Why Mattering Matters

Susan J. Noonan MD

I recently came across an interesting project based at Temple University that I believe resonates with many people, including me, and is particularly relevant to those who experience social isolation, loneliness, depression, and suicidality. The project comes from the Temple University Collaborative on Community Inclusion of Individuals with Psychiatric Disabilities and is entitled “You Matter… But What Does Mattering Really Mean?” (Neuman T, et al 2023*)

The study was designed to document the voices and stories of those who have lived mental health experiences with respect to the concept of “mattering.” Their aim was to explore what mattering means to those who have mental illness and explore their feelings of whether they do or don’t matter to others in this world.

The TU Collaborative project is based on scientific evidence that suggests that feeling that we matter to others has positive implications for mental health, providing us with a sense of connection and allowing us to feel like we’re part of a community. Mattering is associated with positive relationships, satisfaction and purpose in life, and protection from social isolation and loneliness.

The project authors state that social connections and feeling like we matter, while important for everyone, are particularly important for those who have mental health problems. They note that the absence of mattering, or feeling that we don’t matter to anyone, has severe psychological repercussions that can lead to feelings of insignificance, social isolation, loneliness, social withdrawal, and feelings of rejection. This makes a lot of sense to me.

In their document, the Temple University researchers began by defining what mattering really means. They describe mattering as a psychological need that makes us feel valued, appreciated, recognized, and respected, in addition to having the sense that we provide value to others and contribute to their lives. When we matter to other people, they are interested in us, care for us, and depend on us. Feeling that we matter provides us with a sense of connection, being a part of a community, and being able to make a difference.

The authors cite experts in the field (Elliot and colleagues, 2004) who defined three core components of mattering, which are:

  • Awareness: Other people see us and pay attention to us.
  • Importance: Other people think that we are important to them.
  • Reliance: Other people depend on us and would miss us if we were gone.

Background reference was made to researchers (Flett, 2018) who found that people who felt they did not matter had relationships with people who minimized, invalidated, or ignored their feelings and emotional experiences and with people who interrupted, ignored, or refused to listen to them, leading to the sense of being invisible and that our voices don’t matter. In turn, such a person might then withdraw or avoid social situations that could help them feel included and cared for.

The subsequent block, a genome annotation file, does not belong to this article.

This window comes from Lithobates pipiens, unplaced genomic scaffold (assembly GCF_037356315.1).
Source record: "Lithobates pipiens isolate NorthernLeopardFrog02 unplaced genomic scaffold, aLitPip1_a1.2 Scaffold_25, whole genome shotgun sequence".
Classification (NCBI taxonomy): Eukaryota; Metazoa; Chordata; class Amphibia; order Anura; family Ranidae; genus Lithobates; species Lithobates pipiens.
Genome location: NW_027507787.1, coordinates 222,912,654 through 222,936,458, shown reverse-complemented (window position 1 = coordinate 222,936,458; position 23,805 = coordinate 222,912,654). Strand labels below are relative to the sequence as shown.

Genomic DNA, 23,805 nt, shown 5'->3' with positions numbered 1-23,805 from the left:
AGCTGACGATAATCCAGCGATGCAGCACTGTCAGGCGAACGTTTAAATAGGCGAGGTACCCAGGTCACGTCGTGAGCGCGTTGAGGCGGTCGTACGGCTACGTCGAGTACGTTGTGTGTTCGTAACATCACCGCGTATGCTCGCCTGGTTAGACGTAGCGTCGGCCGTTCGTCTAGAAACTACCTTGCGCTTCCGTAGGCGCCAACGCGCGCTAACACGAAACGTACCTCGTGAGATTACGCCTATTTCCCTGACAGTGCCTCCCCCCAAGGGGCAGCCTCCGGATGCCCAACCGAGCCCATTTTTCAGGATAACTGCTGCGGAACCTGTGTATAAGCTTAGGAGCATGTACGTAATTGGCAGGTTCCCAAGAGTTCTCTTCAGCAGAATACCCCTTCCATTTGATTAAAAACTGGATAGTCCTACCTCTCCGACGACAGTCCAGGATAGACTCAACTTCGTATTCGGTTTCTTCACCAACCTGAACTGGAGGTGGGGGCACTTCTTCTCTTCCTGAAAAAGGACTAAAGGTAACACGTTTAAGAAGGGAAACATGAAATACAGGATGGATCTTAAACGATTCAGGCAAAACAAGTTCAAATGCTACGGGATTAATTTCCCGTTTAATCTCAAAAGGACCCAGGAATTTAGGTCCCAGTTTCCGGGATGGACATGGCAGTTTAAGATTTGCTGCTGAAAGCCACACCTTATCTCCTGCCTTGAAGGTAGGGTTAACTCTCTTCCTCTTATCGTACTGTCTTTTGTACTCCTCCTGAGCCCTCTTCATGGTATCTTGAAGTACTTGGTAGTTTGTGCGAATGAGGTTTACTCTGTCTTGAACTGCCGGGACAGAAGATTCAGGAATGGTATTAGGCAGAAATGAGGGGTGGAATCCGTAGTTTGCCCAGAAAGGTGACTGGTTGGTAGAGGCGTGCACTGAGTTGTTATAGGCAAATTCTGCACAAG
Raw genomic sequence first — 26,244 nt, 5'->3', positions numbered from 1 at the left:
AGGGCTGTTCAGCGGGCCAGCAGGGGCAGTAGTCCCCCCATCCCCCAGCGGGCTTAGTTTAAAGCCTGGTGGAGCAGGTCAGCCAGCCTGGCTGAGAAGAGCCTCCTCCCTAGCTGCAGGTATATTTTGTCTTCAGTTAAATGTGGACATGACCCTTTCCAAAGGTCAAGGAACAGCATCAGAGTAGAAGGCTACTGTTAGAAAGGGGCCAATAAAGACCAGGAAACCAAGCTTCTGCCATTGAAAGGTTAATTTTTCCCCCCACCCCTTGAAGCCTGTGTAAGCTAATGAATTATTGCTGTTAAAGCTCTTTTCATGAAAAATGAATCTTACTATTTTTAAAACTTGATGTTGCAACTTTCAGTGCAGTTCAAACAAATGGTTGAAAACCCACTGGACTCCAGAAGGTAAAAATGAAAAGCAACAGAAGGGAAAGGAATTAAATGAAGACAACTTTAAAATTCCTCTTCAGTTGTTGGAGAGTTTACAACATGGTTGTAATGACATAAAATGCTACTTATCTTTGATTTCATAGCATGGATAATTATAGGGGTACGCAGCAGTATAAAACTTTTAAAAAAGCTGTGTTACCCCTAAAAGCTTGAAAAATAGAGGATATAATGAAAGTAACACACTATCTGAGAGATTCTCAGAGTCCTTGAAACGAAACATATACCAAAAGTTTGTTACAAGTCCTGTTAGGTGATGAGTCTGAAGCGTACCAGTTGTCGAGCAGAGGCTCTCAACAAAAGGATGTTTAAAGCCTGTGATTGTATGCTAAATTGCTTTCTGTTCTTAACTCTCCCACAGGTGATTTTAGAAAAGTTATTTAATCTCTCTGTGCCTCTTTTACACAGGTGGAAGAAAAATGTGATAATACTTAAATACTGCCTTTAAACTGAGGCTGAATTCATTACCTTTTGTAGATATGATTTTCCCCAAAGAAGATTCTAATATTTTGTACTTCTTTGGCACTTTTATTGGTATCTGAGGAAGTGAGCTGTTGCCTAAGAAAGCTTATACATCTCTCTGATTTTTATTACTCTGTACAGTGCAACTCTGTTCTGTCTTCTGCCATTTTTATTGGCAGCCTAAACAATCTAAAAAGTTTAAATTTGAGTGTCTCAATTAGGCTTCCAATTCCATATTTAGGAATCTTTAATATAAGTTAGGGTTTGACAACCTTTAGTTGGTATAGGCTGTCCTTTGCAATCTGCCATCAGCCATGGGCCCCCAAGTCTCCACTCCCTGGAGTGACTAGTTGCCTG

In addition, the authors note that a person with serious mental illness who experiences the symptoms of fatigue, drowsiness, and lack of interest (anhedonia) has more barriers to feeling that they matter and has more obstacles to overcome when seeking out opportunities to contribute to others.

I can see how a person who is living through a mental health condition might observe others actively participating in their healthy lives, and, in comparing them to their own experience, might then feel different, left out, excluded, and invisible—like they don’t matter to anyone.

However, I would like to point out that sometimes the feeling that we don’t matter comes from inside of us, related to thought disturbances from a mental health condition like depression, and may not be accurate. We may actually have people in our lives who care for us and believe that we matter to them, but during the illness, it’s hard to see that.

The Temple University initiative was a documentation project where study researchers sought out stories from persons with serious mental illness about their individual experiences. Participants were asked to describe what mattering means to them and to describe a time when they felt they mattered and when they did not.

During the exercise, the participants shared their many stories, with excerpts presented in the document, and, in so doing, independently reported instances involving the three core components of mattering, without being influenced by the researchers: awareness, importance, and reliance.

The documentation project paper concludes with some suggestions on how to help others feel seen and needed. These include making eye contact, saying hello, smiling, involving others and asking for their opinion or help, and expressing appreciation for them. To that I would add listening, acknowledging and validating the person’s concerns and worries, and engaging him or her in making decisions. In these ways, we can let others know that they are important to us, needed, and valued.


*Neumann, T., Snethen, G., McCormick, B.P. (2023). You Matter. But what does mattering really mean? Temple University Collaborative on Community Inclusion of Individuals with Psychiatric Disabilities.

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